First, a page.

Quick wins to save money #3: How hotels can overcome the top 10 kitchen waste misconceptions

  Posted in Hotel Management

By Clare Riley, Content and Editorial Manager, SiteMinder

You know you’re in control of your hotel’s kitchen and you also understand your food purchase costs and where that money goes. But did you know that food waste counts for a significant 15% of those costs?

That’s according to the third in a series of reports titled ‘Waste Not, Want Not’ from The British Hospitality Association (BHA) and waste experts SWR and Winnow, which aims to help hoteliers save money in and around their kitchen.

The report identified the top 10 common misconceptions when it comes to tackling food waste and helpfully offers solutions to overcome each one.

Here are the top misconceptions that might resonate with you and your hotel staff:


Misconception #1

“Food waste doesn’t cost me that much money”

How to overcome it:
Making small changes to the way tasks are handled in your kitchen can deliver considerable savings. The BHA report suggests recording and tracking your kitchen waste in a logbook, app or smart meter adding the reasons why that food is being wasted. By figuring out the gaps in your processes, you can identify where to save on your food costs.


Misconception #2

“We don’t produce food waste”

How to overcome it:
Every hotel kitchen has an “optimal level of waste” according to the ‘Waste Not, Want Not’ report. It includes everything from spoilage and cooking errors to inventory damage and customer plate waste. Rather than spreading food waste out across many places, centralise your bins so staff can get a true sense of how much is being wasted. Visual impacts often work really well.


Misconception #3

“Plate waste is an issue out of our hands”

How to overcome it:
The BHA suggests that hotel kitchen staff should see food waste as time and resources wasted. You should make the effort to track how much plate waste is occurring day-to-day and use it to establish your optimal portion size. Savings from oversized food portions can then be directed elsewhere.


Misconception #4

“Food waste is inevitable when we need to display full dishes so the buffet stations never look empty”

How to overcome it:
This is a massive challenge here largely because of the importance for buffet stations to look appealing and appetising. Brainstorming ways to reduce waste at high volume service times can be tricky. One suggestion from the report is to place higher value items in smaller dishes in order to refill them less often.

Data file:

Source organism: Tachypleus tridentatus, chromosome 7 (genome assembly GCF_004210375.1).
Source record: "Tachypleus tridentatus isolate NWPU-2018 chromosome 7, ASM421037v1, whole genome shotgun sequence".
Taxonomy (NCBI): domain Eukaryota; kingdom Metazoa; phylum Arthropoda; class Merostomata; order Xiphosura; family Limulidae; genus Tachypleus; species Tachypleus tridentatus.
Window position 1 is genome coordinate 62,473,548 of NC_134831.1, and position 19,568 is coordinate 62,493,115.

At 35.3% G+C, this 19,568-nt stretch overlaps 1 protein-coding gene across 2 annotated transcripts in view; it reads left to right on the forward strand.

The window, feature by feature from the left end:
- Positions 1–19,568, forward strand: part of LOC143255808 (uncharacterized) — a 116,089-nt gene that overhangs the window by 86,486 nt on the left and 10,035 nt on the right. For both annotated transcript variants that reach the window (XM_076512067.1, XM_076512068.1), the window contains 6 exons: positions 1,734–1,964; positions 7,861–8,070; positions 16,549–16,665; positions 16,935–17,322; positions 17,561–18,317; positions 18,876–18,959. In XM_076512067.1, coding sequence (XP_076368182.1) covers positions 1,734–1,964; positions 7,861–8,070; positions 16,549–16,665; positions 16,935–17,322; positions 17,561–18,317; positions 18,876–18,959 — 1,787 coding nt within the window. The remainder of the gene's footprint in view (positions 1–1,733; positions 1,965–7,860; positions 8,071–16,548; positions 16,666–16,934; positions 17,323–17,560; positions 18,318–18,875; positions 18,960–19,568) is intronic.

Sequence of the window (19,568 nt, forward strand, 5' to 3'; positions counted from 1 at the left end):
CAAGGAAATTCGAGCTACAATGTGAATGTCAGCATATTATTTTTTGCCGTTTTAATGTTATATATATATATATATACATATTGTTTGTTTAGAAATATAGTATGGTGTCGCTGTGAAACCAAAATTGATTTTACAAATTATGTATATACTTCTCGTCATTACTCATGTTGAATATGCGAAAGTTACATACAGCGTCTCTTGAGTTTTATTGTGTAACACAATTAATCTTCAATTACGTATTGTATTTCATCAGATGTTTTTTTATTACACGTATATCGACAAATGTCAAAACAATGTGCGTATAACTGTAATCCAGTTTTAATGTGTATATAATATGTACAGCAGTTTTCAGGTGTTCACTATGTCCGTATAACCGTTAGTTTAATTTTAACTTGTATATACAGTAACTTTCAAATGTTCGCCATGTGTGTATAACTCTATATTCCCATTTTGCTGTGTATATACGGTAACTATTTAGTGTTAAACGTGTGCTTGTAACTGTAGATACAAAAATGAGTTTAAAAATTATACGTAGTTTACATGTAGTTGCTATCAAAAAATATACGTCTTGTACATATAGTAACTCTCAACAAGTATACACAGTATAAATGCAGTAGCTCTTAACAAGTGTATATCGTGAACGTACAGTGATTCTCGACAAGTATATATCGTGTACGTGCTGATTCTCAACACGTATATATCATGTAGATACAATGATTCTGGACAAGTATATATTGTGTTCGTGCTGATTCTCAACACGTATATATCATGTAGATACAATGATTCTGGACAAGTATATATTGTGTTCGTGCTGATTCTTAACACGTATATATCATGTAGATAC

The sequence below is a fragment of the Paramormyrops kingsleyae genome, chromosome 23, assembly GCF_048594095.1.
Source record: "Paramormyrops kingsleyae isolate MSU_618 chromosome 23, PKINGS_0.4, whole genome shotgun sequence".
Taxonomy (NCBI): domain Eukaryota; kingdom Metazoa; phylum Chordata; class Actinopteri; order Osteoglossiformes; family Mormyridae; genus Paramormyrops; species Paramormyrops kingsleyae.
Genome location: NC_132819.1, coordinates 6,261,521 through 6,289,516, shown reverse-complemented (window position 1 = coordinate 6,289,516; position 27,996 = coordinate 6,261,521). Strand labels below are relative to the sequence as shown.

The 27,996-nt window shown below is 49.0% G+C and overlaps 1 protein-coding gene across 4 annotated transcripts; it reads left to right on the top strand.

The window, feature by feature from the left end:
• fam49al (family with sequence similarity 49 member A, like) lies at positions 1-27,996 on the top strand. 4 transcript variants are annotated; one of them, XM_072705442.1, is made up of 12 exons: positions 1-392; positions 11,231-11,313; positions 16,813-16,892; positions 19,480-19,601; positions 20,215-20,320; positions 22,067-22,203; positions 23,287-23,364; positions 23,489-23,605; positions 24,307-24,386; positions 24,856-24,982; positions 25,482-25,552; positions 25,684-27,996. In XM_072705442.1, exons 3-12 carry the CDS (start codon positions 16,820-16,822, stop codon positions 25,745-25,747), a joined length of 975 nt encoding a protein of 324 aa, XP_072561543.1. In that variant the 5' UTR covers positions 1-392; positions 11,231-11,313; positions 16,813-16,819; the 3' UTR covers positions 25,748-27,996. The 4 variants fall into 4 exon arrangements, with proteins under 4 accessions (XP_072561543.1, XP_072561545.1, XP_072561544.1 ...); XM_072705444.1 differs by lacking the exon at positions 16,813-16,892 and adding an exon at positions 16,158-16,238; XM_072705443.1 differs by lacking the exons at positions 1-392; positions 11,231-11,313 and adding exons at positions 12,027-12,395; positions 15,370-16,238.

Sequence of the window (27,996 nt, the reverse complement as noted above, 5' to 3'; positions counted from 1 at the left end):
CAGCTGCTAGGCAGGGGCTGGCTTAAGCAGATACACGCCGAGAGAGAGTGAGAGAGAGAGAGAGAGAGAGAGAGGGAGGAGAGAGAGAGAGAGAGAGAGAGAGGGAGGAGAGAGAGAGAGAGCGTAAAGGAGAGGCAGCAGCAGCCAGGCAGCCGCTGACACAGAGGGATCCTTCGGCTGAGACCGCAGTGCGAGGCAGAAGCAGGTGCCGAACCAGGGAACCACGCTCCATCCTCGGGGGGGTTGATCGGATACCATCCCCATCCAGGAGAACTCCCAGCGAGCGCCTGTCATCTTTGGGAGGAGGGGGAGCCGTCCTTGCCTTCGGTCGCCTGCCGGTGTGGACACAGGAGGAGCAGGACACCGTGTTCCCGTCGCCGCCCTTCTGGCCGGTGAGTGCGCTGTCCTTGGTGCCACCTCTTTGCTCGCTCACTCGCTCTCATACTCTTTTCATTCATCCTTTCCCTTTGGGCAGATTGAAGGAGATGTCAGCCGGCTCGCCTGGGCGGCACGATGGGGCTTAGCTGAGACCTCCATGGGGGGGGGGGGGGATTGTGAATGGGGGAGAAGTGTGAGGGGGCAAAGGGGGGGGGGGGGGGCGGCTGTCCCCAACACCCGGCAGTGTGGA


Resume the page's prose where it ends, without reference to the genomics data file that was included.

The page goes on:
Misconception #5

“Food waste is unavoidable”

How to overcome it:
There are two different camps when it comes to food waste – the avoidable and unavoidable. Trimmings, peelings, and things like coffee grounds are unavoidable as they are usually wasted during food prep. Avoidable waste comes from a lack of efficiency and control. And you should focus on the areas within that control. Keeping a tight hold on your stock control and production processes are key.


Misconception #6

“Tracking food waste takes too much time”

How to overcome it:
Finding cost savings in any department in your hotel will take time. But tracking food waste is the best way to establish how to cut back on waste in exchange for a small amount of effort. Use separate bins for food preparation, spoilage, and plate leftovers and measure them. You could even weigh them. There are companies available that can help you measure and track food waste and industry associations like the BHA can point you in the right direction.


Misconception #7

“Our recycling doesn’t really get recycled”

How to overcome it:
What happens to recycling when it’s sent away to be recycled? Out of sight, out of mind applies here and some of your hotel staff might be cynical when it comes to the outcome of your efforts to tackle waste. The guide offers summaries for the various types of recycling. For example, glass, which is re-melted into new jars and bottles. Every 1,000 tonnes of recycled glass that is used in this way saves 345,000 kWh of energy, 314 tonnes of CO2, 1,200 tonnes of raw material and 1,000 tonnes of landfill. Over 80% of the glass collected for recycling is used in the UK to make new glass bottles and jars.


Misconception #8

“Food waste collections are expensive”

How to overcome it:
This, according to the BHA guide, was often the case but things have changed and the price of food waste collections have fallen significantly with an upswing on the cost of collecting heavier general waste. You should chat to your food waste management company regularly about making cost savings.


Misconception #9

“A bin full of food waste will be smelly”

How to overcome it:
It’s fair that you don’t want unpleasant odours in your hotel’s kitchen from food waste that’s been hanging around too long. Discuss having more frequent collections and use lids to keep your working environment free of smells.


Misconception #10

“I don’t have space for another bin for food waste”

How to overcome it:
Space can be at a premium in your hotel’s kitchen and the guide advises that food waste is denser than general waste and so requires smaller bins. There are plenty of creative options available if you’re stuck for space such as stacked bins that use vertical space.

 

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